California university student settles free-speech lawsuit


By Staff Writer

Associated Press, May 6, 2004

A student who claims he was punished for posting a political flier has settled a free-speech lawsuit against California Polytechnic State University, San Luis Obispo.

Under the agreement reached this week with the school’s board of trustees, the university will expunge its disciplinary action from Steven Hinkle’s record, allow him to post fliers and reimburse $40,000 in legal fees.

“I’m glad this is over so I can actually concentrate on school,” said Hinkle, 23, an industrial technology major. “I can go back to hanging up fliers and being more active. I would absolutely do it again.”

The campus and the University of California “deny any claims of wrongdoing or violation of law,” the school said in a statement Thursday.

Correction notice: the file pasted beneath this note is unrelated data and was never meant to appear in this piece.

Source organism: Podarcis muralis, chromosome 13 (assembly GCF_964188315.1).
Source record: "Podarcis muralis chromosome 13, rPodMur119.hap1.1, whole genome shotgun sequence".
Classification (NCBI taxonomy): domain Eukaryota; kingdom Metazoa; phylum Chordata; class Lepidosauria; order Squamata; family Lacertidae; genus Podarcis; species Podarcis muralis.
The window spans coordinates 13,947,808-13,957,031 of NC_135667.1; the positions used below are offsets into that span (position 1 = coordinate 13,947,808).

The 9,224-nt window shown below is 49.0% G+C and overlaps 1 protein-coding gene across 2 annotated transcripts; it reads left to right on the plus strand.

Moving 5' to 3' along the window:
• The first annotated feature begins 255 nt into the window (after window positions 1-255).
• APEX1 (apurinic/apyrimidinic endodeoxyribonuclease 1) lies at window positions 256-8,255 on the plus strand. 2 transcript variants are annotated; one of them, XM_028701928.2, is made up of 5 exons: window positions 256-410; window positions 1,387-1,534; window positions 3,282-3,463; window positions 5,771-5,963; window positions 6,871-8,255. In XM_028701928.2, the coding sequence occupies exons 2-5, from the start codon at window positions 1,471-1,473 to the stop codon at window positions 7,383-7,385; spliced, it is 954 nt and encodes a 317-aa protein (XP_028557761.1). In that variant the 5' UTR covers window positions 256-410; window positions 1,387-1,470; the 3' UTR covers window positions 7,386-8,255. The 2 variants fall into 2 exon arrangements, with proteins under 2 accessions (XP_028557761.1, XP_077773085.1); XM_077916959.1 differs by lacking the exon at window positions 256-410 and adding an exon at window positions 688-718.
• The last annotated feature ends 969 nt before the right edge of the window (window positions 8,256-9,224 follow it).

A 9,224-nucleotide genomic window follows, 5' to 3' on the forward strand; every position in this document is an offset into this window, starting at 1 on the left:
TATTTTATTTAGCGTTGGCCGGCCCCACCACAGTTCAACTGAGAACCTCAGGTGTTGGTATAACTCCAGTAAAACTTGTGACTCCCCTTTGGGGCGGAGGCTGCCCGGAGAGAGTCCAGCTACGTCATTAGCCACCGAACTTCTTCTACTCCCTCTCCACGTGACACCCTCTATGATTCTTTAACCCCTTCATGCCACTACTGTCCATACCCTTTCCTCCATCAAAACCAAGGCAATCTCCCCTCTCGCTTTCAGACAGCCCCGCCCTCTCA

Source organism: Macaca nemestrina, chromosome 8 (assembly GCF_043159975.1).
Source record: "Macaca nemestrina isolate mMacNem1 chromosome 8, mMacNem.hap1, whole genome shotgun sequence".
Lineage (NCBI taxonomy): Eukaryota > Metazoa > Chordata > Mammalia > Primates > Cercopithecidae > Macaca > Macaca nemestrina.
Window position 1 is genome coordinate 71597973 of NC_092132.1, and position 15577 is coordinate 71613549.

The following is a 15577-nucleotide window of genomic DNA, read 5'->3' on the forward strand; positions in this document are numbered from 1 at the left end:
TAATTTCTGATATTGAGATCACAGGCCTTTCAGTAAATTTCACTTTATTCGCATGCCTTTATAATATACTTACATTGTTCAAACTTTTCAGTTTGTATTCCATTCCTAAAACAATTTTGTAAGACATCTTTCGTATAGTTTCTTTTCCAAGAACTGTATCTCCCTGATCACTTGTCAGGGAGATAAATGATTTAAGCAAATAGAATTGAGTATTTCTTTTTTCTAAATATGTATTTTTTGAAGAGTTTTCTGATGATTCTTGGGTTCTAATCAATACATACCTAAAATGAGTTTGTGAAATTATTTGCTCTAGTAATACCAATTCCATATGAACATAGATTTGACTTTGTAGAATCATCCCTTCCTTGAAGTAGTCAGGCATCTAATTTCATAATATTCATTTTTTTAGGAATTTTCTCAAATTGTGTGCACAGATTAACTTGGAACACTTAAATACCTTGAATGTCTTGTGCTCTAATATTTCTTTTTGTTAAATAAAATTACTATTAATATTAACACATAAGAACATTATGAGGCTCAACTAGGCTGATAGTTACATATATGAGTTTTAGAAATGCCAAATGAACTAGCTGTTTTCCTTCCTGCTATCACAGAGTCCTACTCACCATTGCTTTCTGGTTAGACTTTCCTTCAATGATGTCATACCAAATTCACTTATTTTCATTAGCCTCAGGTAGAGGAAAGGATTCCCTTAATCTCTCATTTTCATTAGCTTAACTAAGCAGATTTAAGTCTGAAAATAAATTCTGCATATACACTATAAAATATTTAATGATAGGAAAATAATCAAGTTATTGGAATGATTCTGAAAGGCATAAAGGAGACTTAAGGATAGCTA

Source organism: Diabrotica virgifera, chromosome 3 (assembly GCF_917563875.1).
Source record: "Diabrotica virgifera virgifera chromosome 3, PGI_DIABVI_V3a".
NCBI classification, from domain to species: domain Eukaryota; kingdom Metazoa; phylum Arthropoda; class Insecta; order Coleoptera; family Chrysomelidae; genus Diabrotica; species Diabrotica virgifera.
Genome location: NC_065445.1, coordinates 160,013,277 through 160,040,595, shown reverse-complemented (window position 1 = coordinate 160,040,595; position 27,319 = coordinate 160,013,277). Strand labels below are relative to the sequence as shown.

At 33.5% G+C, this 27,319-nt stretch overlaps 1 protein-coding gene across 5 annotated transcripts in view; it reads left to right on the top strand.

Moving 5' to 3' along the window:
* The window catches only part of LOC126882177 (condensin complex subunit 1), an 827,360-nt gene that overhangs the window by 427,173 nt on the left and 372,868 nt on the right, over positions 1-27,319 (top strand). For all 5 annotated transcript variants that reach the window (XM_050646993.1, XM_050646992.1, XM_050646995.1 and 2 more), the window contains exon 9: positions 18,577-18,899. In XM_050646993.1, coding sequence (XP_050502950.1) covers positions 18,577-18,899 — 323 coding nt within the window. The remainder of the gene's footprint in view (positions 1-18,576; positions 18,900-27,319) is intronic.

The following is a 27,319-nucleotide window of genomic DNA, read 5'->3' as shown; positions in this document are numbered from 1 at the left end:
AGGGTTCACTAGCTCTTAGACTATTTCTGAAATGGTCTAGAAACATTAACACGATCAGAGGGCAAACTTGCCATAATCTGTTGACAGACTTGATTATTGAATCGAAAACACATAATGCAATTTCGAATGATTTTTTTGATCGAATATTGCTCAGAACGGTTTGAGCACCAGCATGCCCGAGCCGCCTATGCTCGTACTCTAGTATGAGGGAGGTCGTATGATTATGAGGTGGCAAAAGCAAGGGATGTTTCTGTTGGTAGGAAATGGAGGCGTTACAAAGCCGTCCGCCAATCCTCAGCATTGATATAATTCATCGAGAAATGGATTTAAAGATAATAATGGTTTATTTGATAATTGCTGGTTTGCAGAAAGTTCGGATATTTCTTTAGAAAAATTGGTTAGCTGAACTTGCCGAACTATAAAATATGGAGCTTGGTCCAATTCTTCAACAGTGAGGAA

Cal Poly said the school had dropped its student discipline case against Hinkle before he filed the lawsuit.

“Having many months ago decided to conclude this matter, Cal Poly no longer wishes to expend additional time and resources to defend it in court,” the university said.

In November 2002, Hinkle went to the campus multicultural center to post a flier advertising a speech by Mason Weaver, a black conservative who argues that reliance on government aid enslaves blacks.

Hinkle, who is white and at the time was president of the campus Republican club, was confronted by some black students who said they found the flier offensive.

Hinkle left without posting it but police later arrived and took a report that stated they had been called “to investigate a suspicious white male passing out literature of an offensive racial nature,” according to Hinkle’s lawsuit.

The school’s Judicial Affairs Office later ruled that Hinkle violated a state regulation that bars “obstruction or disruption” of campus functions – specifically, a Bible study that the students contended they were preparing to hold.

Hinkle refused an order to write letters of apology to the students and filed a federal lawsuit accusing the school of violating his constitutional rights.

“The settlement does not change our Student Code of Conduct regarding ‘disruption,”‘ the school said. “What is included in the settlement is a reaffirmation of the standard that existed before this case.”